Infamous for being the last film Snipes performed in before his conviction for failing to file tax returns, "Gallowwalkers" took seven years to complete. Sadly, the results are not worth the time and effort. The nonsensical plot and muddled backstory aren't made any better by a lackluster cast giving overwrought B movie performances. There's some interesting ideas, and a few clever moments sprinkled throughout, but the goofy concept and weak action make it a mess of a film only worth watching for being an oddity in Snipe's filmography. 

30. Armed Response

It's not hard to see why the 2017 action-horror film "Armed Response" lies so far down on the list when its critics score on Rotten Tomatoes sits at a dreaded 0% even so many years later. The 17% audience score gives it a little bit of credit, apparently able to entertain at least a few fans of Snipes.

In the film, the former big budget action star teams with one-time Hollywood starlet Anne Heche in a story about a squad of elite soldiers sent to investigate a secure military compound where personnel have gone missing. The facility houses a new and highly experimental artificial intelligence developed as a super-powered lie detector. As the group searches for answers, things go horribly wrong. The body count rises, the tone shifts, and the high octane action-adventure quickly becomes a blood-splattered horror film.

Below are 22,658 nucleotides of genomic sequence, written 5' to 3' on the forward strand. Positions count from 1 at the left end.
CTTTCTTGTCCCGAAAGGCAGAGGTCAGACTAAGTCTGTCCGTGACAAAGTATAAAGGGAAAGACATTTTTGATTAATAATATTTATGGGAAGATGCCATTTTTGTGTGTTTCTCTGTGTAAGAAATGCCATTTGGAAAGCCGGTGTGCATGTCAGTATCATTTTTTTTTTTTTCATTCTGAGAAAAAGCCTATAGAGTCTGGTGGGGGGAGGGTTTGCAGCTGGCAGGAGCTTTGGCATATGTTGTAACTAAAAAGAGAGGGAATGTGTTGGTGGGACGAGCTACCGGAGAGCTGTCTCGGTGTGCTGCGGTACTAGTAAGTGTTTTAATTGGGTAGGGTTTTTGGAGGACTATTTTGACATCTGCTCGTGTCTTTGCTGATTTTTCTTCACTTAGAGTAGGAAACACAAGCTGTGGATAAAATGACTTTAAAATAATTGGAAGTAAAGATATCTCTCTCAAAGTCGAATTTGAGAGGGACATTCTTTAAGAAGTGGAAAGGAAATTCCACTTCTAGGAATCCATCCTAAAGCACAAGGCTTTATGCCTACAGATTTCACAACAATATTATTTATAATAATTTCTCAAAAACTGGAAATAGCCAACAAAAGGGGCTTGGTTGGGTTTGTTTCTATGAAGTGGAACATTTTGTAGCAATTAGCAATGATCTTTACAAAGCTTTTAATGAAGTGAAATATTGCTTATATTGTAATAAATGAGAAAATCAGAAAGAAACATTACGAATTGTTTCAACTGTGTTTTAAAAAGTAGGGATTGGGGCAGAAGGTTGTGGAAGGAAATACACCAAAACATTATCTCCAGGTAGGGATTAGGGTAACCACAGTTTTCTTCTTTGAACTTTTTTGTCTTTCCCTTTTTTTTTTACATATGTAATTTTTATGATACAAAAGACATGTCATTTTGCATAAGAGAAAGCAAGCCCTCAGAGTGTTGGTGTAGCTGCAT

As Snipes' first starring role after being released from prison (per The Hollywood Reporter), and as the first joint venture between KISS front man Gene Simmons and WWE Studios, it hardly came as a surprise that this one wasn't a box office hit or a critical darling. Its predictable twists and turns and its laughably bad production value easily make it one of Snipes' worst outings. 

29. Expendables 3

"The Expendables" is the star-driven adventure franchise led by Sylvester Stallone that's become infamous for assembling past action heroes for one more adventure. After two explosive films, the third, "Expendables 3," added a few major names, including Wesley Snipes, Mel Gibson, Rhonda Rousey, and legend Harrison Ford. It also added an infusion of youth in the form of "Twilight" star Kellan Lutz. No matter how many big names are included, these films are judged on the strength of their action and here it's a decidedly "meh" motion picture.